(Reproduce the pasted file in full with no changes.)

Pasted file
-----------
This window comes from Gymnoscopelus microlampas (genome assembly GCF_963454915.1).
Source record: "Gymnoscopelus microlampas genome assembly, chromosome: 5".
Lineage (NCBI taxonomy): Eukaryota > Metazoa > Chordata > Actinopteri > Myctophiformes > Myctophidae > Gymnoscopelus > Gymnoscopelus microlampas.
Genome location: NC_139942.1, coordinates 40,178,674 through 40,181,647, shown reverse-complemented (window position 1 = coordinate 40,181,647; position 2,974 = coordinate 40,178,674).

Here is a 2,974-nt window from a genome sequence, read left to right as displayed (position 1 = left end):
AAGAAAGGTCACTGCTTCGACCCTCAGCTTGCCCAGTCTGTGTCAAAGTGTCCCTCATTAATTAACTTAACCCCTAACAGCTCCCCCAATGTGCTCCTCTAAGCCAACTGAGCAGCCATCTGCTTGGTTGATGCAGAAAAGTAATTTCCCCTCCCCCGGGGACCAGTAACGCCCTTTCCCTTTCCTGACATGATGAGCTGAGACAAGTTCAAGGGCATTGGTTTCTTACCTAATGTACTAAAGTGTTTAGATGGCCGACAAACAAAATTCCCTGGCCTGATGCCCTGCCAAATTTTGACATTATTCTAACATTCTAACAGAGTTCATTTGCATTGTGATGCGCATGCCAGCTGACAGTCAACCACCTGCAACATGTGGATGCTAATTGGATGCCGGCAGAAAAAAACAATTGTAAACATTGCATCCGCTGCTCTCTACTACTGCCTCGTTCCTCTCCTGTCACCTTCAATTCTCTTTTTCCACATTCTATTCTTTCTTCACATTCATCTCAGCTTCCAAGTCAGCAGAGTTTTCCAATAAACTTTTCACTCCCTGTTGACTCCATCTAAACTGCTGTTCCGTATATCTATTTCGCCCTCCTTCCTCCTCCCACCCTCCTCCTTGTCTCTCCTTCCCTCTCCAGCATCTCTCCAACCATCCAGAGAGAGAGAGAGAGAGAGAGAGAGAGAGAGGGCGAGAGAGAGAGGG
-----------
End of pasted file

This window comes from Gymnoscopelus microlampas (genome assembly GCF_963454915.1).
Source record: "Gymnoscopelus microlampas genome assembly, chromosome: 5".
Lineage (NCBI taxonomy): Eukaryota > Metazoa > Chordata > Actinopteri > Myctophiformes > Myctophidae > Gymnoscopelus > Gymnoscopelus microlampas.
Genome location: NC_139942.1, coordinates 40,178,674 through 40,181,647, shown reverse-complemented (window position 1 = coordinate 40,181,647; position 2,974 = coordinate 40,178,674).

Here is a 2,974-nt window from a genome sequence, read left to right as displayed (position 1 = left end):
AAGAAAGGTCACTGCTTCGACCCTCAGCTTGCCCAGTCTGTGTCAAAGTGTCCCTCATTAATTAACTTAACCCCTAACAGCTCCCCCAATGTGCTCCTCTAAGCCAACTGAGCAGCCATCTGCTTGGTTGATGCAGAAAAGTAATTTCCCCTCCCCCGGGGACCAGTAACGCCCTTTCCCTTTCCTGACATGATGAGCTGAGACAAGTTCAAGGGCATTGGTTTCTTACCTAATGTACTAAAGTGTTTAGATGGCCGACAAACAAAATTCCCTGGCCTGATGCCCTGCCAAATTTTGACATTATTCTAACATTCTAACAGAGTTCATTTGCATTGTGATGCGCATGCCAGCTGACAGTCAACCACCTGCAACATGTGGATGCTAATTGGATGCCGGCAGAAAAAAACAATTGTAAACATTGCATCCGCTGCTCTCTACTACTGCCTCGTTCCTCTCCTGTCACCTTCAATTCTCTTTTTCCACATTCTATTCTTTCTTCACATTCATCTCAGCTTCCAAGTCAGCAGAGTTTTCCAATAAACTTTTCACTCCCTGTTGACTCCATCTAAACTGCTGTTCCGTATATCTATTTCGCCCTCCTTCCTCCTCCCACCCTCCTCCTTGTCTCTCCTTCCCTCTCCAGCATCTCTCCAACCATCCAGAGAGAGAGAGAGAGAGAGAGAGAGAGAGAGGGCGAGAGAGAGAGGG